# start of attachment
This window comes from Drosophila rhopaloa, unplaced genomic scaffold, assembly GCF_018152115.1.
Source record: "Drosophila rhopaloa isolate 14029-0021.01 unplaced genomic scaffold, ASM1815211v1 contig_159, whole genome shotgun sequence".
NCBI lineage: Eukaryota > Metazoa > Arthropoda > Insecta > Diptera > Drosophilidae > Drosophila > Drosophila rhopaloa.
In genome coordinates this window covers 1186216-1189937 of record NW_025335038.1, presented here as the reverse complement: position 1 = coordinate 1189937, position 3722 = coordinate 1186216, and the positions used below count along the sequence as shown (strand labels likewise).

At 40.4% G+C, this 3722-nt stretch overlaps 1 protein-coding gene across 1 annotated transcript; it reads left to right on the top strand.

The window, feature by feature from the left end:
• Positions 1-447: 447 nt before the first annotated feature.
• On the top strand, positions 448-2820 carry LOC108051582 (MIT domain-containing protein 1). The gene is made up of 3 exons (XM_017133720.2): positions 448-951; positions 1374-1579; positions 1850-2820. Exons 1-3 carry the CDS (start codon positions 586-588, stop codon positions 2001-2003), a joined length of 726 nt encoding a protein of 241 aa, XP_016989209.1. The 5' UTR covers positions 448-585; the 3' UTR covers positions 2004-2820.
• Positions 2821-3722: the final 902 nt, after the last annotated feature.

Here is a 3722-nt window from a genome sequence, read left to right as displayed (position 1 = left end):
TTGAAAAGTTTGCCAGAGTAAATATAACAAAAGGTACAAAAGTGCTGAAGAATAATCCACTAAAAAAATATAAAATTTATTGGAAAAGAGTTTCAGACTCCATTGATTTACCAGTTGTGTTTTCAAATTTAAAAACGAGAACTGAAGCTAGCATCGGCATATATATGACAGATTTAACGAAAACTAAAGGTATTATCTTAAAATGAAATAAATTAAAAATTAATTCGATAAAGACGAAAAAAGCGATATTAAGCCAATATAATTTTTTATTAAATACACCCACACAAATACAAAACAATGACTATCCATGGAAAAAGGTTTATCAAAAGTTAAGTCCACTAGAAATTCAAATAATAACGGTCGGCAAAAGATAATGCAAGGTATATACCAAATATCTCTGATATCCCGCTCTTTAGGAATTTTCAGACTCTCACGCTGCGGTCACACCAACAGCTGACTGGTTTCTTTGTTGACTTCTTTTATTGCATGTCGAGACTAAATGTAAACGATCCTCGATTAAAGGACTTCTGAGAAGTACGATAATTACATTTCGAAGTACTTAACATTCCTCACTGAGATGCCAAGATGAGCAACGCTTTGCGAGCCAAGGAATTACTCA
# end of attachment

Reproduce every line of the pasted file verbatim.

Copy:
This window comes from Drosophila rhopaloa, unplaced genomic scaffold, assembly GCF_018152115.1.
Source record: "Drosophila rhopaloa isolate 14029-0021.01 unplaced genomic scaffold, ASM1815211v1 contig_159, whole genome shotgun sequence".
NCBI lineage: Eukaryota > Metazoa > Arthropoda > Insecta > Diptera > Drosophilidae > Drosophila > Drosophila rhopaloa.
In genome coordinates this window covers 1186216-1189937 of record NW_025335038.1, presented here as the reverse complement: position 1 = coordinate 1189937, position 3722 = coordinate 1186216, and the positions used below count along the sequence as shown (strand labels likewise).

At 40.4% G+C, this 3722-nt stretch overlaps 1 protein-coding gene across 1 annotated transcript; it reads left to right on the top strand.

The window, feature by feature from the left end:
• Positions 1-447: 447 nt before the first annotated feature.
• On the top strand, positions 448-2820 carry LOC108051582 (MIT domain-containing protein 1). The gene is made up of 3 exons (XM_017133720.2): positions 448-951; positions 1374-1579; positions 1850-2820. Exons 1-3 carry the CDS (start codon positions 586-588, stop codon positions 2001-2003), a joined length of 726 nt encoding a protein of 241 aa, XP_016989209.1. The 5' UTR covers positions 448-585; the 3' UTR covers positions 2004-2820.
• Positions 2821-3722: the final 902 nt, after the last annotated feature.

Here is a 3722-nt window from a genome sequence, read left to right as displayed (position 1 = left end):
TTGAAAAGTTTGCCAGAGTAAATATAACAAAAGGTACAAAAGTGCTGAAGAATAATCCACTAAAAAAATATAAAATTTATTGGAAAAGAGTTTCAGACTCCATTGATTTACCAGTTGTGTTTTCAAATTTAAAAACGAGAACTGAAGCTAGCATCGGCATATATATGACAGATTTAACGAAAACTAAAGGTATTATCTTAAAATGAAATAAATTAAAAATTAATTCGATAAAGACGAAAAAAGCGATATTAAGCCAATATAATTTTTTATTAAATACACCCACACAAATACAAAACAATGACTATCCATGGAAAAAGGTTTATCAAAAGTTAAGTCCACTAGAAATTCAAATAATAACGGTCGGCAAAAGATAATGCAAGGTATATACCAAATATCTCTGATATCCCGCTCTTTAGGAATTTTCAGACTCTCACGCTGCGGTCACACCAACAGCTGACTGGTTTCTTTGTTGACTTCTTTTATTGCATGTCGAGACTAAATGTAAACGATCCTCGATTAAAGGACTTCTGAGAAGTACGATAATTACATTTCGAAGTACTTAACATTCCTCACTGAGATGCCAAGATGAGCAACGCTTTGCGAGCCAAGGAATTACTCA